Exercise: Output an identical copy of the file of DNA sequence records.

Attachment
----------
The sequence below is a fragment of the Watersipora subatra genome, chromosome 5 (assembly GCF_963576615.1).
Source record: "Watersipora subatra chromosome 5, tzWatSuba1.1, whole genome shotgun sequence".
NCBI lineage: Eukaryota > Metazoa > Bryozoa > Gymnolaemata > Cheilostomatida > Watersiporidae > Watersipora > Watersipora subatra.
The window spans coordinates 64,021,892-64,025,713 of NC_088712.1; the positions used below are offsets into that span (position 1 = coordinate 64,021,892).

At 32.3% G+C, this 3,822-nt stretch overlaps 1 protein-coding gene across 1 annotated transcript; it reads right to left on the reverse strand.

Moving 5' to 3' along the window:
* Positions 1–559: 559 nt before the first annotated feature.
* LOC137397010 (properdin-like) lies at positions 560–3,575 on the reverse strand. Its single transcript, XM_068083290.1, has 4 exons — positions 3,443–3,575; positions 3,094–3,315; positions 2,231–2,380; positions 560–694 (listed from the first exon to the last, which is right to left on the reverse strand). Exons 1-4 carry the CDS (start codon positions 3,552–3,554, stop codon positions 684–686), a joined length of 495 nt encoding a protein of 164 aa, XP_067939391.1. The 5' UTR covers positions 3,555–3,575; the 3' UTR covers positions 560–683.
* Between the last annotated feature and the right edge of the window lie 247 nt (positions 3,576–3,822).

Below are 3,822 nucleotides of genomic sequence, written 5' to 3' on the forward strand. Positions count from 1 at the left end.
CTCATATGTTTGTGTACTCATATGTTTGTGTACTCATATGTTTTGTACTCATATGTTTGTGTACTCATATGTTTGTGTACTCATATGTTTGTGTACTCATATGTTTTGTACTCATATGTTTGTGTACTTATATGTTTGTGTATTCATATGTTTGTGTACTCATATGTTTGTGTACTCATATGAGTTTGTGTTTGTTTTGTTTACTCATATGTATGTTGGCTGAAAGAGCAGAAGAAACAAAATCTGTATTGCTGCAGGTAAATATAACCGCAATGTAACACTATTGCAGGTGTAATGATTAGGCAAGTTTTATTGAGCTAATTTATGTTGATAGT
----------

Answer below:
The sequence below is a fragment of the Watersipora subatra genome, chromosome 5 (assembly GCF_963576615.1).
Source record: "Watersipora subatra chromosome 5, tzWatSuba1.1, whole genome shotgun sequence".
NCBI lineage: Eukaryota > Metazoa > Bryozoa > Gymnolaemata > Cheilostomatida > Watersiporidae > Watersipora > Watersipora subatra.
The window spans coordinates 64,021,892-64,025,713 of NC_088712.1; the positions used below are offsets into that span (position 1 = coordinate 64,021,892).

At 32.3% G+C, this 3,822-nt stretch overlaps 1 protein-coding gene across 1 annotated transcript; it reads right to left on the reverse strand.

Moving 5' to 3' along the window:
* Positions 1–559: 559 nt before the first annotated feature.
* LOC137397010 (properdin-like) lies at positions 560–3,575 on the reverse strand. Its single transcript, XM_068083290.1, has 4 exons — positions 3,443–3,575; positions 3,094–3,315; positions 2,231–2,380; positions 560–694 (listed from the first exon to the last, which is right to left on the reverse strand). Exons 1-4 carry the CDS (start codon positions 3,552–3,554, stop codon positions 684–686), a joined length of 495 nt encoding a protein of 164 aa, XP_067939391.1. The 5' UTR covers positions 3,555–3,575; the 3' UTR covers positions 560–683.
* Between the last annotated feature and the right edge of the window lie 247 nt (positions 3,576–3,822).

Below are 3,822 nucleotides of genomic sequence, written 5' to 3' on the forward strand. Positions count from 1 at the left end.
CTCATATGTTTGTGTACTCATATGTTTGTGTACTCATATGTTTTGTACTCATATGTTTGTGTACTCATATGTTTGTGTACTCATATGTTTGTGTACTCATATGTTTTGTACTCATATGTTTGTGTACTTATATGTTTGTGTATTCATATGTTTGTGTACTCATATGTTTGTGTACTCATATGAGTTTGTGTTTGTTTTGTTTACTCATATGTATGTTGGCTGAAAGAGCAGAAGAAACAAAATCTGTATTGCTGCAGGTAAATATAACCGCAATGTAACACTATTGCAGGTGTAATGATTAGGCAAGTTTTATTGAGCTAATTTATGTTGATAGT